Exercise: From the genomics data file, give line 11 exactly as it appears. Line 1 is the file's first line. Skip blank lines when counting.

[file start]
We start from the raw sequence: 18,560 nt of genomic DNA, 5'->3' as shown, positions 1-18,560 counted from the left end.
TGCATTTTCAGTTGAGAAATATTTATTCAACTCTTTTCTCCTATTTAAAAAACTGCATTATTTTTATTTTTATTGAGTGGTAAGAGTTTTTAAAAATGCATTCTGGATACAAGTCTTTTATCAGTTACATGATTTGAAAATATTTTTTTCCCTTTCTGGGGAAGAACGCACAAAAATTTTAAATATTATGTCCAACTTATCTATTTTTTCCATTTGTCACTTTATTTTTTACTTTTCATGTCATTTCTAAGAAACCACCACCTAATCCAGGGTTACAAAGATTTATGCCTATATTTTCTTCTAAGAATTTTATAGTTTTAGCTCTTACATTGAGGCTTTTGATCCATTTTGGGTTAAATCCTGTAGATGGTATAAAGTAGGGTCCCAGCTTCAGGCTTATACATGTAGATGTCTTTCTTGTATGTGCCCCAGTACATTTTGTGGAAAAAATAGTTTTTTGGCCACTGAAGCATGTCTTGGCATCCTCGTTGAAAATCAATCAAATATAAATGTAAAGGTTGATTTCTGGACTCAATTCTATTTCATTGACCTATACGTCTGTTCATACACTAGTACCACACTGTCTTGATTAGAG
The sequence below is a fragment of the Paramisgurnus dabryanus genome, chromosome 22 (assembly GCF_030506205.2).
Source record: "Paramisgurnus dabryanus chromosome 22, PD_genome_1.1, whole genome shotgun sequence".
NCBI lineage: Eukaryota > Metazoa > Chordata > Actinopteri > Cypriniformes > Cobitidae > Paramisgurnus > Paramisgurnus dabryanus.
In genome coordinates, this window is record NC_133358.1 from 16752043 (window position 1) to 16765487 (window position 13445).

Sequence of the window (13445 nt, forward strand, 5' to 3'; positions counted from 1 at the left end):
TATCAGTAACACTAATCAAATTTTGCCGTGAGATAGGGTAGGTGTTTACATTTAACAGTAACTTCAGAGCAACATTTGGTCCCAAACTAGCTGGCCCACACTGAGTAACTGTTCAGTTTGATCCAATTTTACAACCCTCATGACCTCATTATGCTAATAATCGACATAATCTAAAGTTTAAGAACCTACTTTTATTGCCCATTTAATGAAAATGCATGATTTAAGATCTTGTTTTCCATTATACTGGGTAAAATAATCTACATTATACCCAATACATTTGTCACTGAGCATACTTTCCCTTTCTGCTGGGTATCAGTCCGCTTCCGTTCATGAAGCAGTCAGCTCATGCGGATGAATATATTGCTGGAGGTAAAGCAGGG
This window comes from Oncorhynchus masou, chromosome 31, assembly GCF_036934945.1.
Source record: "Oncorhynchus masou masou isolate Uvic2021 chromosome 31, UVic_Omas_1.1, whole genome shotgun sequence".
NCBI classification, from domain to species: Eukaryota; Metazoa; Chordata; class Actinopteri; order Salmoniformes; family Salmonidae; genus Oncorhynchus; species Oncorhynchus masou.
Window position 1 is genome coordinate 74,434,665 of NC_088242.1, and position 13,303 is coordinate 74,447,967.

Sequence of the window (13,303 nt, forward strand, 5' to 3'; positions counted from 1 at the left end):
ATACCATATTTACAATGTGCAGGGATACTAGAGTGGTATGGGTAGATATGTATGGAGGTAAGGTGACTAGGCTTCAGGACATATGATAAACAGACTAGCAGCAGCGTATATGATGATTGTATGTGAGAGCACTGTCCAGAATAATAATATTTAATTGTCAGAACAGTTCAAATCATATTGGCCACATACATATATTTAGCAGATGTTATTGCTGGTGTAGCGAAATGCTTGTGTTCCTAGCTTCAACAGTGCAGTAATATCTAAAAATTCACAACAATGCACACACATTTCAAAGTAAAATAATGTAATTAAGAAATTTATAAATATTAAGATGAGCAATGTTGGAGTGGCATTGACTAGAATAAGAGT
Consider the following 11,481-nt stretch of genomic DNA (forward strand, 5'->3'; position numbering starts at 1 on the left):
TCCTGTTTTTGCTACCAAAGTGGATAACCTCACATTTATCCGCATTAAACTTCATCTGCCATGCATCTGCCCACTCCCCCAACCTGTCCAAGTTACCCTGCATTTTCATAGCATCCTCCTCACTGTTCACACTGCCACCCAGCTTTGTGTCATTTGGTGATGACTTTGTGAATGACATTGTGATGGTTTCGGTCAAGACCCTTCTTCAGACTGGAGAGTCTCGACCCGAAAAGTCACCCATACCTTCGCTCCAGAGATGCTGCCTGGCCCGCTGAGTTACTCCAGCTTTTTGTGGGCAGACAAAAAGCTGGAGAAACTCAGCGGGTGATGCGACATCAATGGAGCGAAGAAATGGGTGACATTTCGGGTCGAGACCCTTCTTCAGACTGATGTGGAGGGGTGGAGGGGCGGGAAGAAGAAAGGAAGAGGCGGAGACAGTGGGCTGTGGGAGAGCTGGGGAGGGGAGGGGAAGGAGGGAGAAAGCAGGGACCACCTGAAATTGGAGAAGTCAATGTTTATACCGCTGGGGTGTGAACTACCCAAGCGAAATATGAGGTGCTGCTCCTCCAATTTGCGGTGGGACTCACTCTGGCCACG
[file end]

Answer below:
NCBI classification, from domain to species: Eukaryota; Metazoa; Chordata; class Actinopteri; order Salmoniformes; family Salmonidae; genus Oncorhynchus; species Oncorhynchus masou.